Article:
Oil Change Myths vs Facts
Motor oil is the lifeblood of a vehicle’s engine. It keeps all of the various components lubricated and running smoothly. Without oil, your engine would seize up, and the vehicle would cease to operate. With this in mind, there are some common myths that circulate when it comes to motor oil. In this article, we’ll discuss 3 of those myths and provide you with the facts.
Myth #1: You Should Change Your Oil Every 3 Months or 3,000 Miles
One of the things many of us are taught when we purchased our first vehicle is that we must always change the oil every 3 months or 3,000 miles, without exception. If you failed to do so, the oil would fill with sludge and hinder the vehicle’s performance, or even damage the engine. This myth got further reinforced when you took your vehicle to the local shop for an oil change, and then left with a sticker on your windshield stating that your next oil change is due in 3 months or 3,000 miles. While this rule-of-thumb may have been useful decades ago, the truth is that for the most part, it simply doesn’t apply anymore. Between the advancement in today’s vehicle technology and the improvement in oil quality, many new vehicles can actually go 7,500 – 10,000 miles or more between oil changes. Most new vehicles even come equipped with oil-life indicators that will alert you when it’s time for a change. You can also find your vehicle’s optimal oil replacement schedule in your owner’s manual. However, an ounce of prevention is worth a pound of cure, so don’t forget to occasionally check your vehicle’s oil level just to make sure that you’re not running low.
Myth #2: You Can’t Switch Back and Forth Between Conventional and Synthetic Motor Oils
Another common misconception when it comes to motor oil is that you can’t switch back and forth between conventional and synthetic motor oil, lest you risk damaging your engine. This myth is simply not true. According to Pennzoil, “You can switch back and forth at any time. In fact, synthetic blends are simply a mixture of synthetic and conventional oils. However, it is advisable that you use the same oil for top-offs if needed, thereby giving you the best protection from the oil that you have chosen.”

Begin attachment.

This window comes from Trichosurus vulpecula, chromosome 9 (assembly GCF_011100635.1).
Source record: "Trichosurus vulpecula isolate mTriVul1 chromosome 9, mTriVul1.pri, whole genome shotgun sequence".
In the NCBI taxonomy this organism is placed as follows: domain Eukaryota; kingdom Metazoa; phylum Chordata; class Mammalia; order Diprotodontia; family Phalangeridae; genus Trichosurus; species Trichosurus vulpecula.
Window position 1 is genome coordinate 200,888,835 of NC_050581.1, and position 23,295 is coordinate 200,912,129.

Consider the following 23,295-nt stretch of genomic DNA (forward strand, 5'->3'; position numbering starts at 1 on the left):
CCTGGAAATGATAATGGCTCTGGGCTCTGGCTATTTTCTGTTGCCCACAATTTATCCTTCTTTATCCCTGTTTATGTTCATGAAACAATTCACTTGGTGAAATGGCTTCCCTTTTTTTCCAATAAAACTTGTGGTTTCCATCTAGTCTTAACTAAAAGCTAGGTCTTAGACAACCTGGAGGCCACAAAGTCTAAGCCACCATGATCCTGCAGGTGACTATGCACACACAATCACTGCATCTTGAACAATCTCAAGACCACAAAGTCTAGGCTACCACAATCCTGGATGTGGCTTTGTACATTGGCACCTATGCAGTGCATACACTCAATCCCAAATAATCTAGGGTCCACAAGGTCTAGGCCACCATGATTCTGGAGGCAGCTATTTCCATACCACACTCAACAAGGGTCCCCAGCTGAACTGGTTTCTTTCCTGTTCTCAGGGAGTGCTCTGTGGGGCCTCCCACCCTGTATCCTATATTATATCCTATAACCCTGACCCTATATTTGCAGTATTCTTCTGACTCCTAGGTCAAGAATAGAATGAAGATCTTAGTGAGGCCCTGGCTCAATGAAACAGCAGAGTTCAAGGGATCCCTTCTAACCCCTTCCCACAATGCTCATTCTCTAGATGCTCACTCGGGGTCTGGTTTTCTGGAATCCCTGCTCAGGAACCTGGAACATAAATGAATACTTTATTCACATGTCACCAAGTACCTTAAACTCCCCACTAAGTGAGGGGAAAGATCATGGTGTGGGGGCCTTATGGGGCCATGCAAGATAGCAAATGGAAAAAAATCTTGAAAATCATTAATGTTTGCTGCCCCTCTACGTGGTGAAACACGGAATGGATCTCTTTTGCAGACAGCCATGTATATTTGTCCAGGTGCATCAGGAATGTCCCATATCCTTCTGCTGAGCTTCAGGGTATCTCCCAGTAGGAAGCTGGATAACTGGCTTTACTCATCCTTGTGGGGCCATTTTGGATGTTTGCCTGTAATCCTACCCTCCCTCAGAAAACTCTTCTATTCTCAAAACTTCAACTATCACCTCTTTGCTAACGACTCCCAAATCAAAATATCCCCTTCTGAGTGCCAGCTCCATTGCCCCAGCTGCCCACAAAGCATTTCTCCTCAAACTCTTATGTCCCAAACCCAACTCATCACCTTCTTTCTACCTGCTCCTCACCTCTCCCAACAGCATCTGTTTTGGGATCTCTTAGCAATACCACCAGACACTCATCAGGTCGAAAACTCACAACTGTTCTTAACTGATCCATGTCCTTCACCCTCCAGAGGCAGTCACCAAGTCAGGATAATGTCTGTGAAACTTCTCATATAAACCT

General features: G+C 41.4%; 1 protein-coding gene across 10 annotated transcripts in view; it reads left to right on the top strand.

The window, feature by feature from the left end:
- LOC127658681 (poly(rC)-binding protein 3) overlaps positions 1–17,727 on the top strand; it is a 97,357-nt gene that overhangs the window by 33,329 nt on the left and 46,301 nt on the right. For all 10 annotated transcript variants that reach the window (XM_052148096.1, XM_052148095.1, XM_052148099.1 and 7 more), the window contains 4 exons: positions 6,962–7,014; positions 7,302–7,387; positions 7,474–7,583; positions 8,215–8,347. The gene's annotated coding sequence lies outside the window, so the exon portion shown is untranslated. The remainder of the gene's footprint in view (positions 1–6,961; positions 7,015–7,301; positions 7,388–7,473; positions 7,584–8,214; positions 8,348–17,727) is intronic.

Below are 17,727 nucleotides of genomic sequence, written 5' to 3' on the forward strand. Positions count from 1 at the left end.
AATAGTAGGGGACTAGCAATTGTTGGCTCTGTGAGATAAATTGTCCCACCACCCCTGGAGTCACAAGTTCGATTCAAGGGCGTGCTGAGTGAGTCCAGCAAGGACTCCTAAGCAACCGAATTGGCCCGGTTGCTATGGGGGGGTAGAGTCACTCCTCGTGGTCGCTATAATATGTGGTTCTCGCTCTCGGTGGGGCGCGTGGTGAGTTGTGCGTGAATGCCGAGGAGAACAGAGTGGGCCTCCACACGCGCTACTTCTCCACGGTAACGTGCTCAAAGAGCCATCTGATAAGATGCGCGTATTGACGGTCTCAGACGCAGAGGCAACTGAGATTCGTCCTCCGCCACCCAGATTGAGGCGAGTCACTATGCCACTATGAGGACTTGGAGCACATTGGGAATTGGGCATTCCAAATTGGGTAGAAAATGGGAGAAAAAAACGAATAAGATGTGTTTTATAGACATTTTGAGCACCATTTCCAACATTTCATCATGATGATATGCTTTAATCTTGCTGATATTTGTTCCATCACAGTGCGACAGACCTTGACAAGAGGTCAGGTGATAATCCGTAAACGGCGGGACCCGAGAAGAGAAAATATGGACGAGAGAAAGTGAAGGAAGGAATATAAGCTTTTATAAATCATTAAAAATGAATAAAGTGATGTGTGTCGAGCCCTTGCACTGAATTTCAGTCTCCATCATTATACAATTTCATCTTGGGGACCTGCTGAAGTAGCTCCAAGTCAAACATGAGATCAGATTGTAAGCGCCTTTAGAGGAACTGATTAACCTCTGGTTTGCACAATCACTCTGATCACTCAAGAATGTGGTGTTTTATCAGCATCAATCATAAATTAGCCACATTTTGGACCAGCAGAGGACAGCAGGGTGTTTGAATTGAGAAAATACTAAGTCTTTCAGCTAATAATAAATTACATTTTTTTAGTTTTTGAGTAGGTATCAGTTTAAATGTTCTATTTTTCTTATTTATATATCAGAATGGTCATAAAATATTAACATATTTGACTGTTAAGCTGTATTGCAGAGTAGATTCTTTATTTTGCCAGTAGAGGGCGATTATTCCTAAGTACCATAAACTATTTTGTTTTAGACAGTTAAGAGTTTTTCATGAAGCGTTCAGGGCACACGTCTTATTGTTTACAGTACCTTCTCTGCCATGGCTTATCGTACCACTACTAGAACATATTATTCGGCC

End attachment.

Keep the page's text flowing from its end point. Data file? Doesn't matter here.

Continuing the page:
Myth #3: If Your Oil Turns Black, It’s Time to Have it Changed
If you have ever opened a new quart of motor oil and poured it into your engine, you undoubtedly noticed that the fresh oil was of a nice, amber color. So naturally, when you later check your oil and see a black colored liquid on the dipstick, the common thought process is that the oil is dirty and needs to be changed. However, that’s not the case. In fact, just the opposite. HowStuffWorks explains, “If you’re using a detergent engine oil (and most modern engine oils have detergent additives), dark oil means that the oil is working just the way it’s supposed to, dispersing the tiny particles that can result in engine sludge and holding them in suspension in the oil itself so that they can’t build up. That’s why the oil appears darker, but this in no way impedes the oil from performing its normal functions of lubricating and protecting the metal surfaces inside the engine.”
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